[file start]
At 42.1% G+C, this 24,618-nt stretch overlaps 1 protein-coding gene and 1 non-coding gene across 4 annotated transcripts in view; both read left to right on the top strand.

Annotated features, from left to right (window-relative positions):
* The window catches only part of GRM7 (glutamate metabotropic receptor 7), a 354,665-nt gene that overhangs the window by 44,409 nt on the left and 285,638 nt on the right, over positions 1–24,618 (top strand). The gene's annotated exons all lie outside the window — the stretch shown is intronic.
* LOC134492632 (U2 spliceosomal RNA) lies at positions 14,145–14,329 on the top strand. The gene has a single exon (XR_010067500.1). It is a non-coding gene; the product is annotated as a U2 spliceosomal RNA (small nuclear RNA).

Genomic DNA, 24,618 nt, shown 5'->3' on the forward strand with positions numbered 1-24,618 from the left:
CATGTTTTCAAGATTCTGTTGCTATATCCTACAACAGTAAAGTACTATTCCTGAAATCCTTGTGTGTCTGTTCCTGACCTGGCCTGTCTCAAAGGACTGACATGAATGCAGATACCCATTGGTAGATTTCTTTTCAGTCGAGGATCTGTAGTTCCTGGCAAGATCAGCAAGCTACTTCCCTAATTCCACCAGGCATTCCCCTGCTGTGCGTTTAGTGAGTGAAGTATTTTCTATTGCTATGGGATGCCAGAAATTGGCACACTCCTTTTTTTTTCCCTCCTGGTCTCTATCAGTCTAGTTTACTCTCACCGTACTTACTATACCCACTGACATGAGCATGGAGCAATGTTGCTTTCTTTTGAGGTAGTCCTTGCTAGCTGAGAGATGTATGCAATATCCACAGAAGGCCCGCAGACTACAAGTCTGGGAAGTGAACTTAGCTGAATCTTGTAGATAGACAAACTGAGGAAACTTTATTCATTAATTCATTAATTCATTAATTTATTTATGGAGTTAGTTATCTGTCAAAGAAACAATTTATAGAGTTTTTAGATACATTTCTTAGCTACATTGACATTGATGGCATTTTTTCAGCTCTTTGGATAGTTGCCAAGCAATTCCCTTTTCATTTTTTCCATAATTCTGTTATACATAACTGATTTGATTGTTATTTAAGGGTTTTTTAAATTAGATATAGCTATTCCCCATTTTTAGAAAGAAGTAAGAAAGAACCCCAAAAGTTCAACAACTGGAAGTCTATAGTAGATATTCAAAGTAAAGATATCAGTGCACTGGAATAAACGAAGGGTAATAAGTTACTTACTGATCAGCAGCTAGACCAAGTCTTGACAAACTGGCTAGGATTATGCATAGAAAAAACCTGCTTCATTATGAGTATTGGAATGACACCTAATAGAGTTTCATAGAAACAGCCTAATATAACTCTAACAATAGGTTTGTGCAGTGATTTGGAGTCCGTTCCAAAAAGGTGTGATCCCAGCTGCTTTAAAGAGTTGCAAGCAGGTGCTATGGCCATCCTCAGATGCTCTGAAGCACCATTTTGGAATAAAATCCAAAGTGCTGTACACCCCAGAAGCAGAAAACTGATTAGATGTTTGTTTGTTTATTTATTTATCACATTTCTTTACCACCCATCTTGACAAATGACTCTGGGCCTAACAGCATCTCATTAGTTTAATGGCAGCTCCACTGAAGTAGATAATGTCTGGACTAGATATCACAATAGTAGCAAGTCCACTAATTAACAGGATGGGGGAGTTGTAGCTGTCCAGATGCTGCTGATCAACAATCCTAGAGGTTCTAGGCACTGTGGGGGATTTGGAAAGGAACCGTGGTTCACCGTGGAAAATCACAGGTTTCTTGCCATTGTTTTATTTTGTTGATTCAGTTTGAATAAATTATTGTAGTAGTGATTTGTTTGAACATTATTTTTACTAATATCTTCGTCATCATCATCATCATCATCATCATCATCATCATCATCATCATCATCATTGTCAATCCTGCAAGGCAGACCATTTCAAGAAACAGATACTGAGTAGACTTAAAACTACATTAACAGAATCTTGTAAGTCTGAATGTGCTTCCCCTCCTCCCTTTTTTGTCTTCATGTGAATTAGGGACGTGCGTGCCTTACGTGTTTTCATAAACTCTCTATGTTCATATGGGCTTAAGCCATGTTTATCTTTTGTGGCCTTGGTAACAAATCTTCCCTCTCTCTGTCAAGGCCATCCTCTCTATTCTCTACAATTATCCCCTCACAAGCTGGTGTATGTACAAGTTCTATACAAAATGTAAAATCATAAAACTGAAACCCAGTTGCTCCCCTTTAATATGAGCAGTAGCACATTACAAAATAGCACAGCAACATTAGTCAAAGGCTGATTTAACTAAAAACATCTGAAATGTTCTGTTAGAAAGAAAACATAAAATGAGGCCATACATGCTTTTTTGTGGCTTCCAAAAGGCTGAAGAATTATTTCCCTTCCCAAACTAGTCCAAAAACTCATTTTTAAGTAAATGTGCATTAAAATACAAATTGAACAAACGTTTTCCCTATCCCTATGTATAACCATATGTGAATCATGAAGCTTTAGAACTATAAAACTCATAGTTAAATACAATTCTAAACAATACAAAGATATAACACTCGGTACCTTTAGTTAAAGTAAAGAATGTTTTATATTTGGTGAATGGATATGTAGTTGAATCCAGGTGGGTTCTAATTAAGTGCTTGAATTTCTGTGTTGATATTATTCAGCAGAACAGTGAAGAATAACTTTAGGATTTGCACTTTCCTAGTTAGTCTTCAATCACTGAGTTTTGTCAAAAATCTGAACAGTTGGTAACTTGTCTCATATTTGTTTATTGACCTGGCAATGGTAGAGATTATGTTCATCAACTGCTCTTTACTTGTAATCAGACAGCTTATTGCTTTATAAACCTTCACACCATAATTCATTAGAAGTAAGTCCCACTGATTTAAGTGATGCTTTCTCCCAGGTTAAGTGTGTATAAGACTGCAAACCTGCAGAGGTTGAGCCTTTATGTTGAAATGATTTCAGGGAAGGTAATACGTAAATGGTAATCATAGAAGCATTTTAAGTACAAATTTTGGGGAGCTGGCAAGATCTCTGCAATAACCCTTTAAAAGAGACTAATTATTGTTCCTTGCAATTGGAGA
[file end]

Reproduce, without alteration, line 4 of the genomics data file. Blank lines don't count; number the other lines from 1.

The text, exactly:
* LOC134492632 (U2 spliceosomal RNA) lies at positions 14,145–14,329 on the top strand. The gene has a single exon (XR_010067500.1). It is a non-coding gene; the product is annotated as a U2 spliceosomal RNA (small nuclear RNA).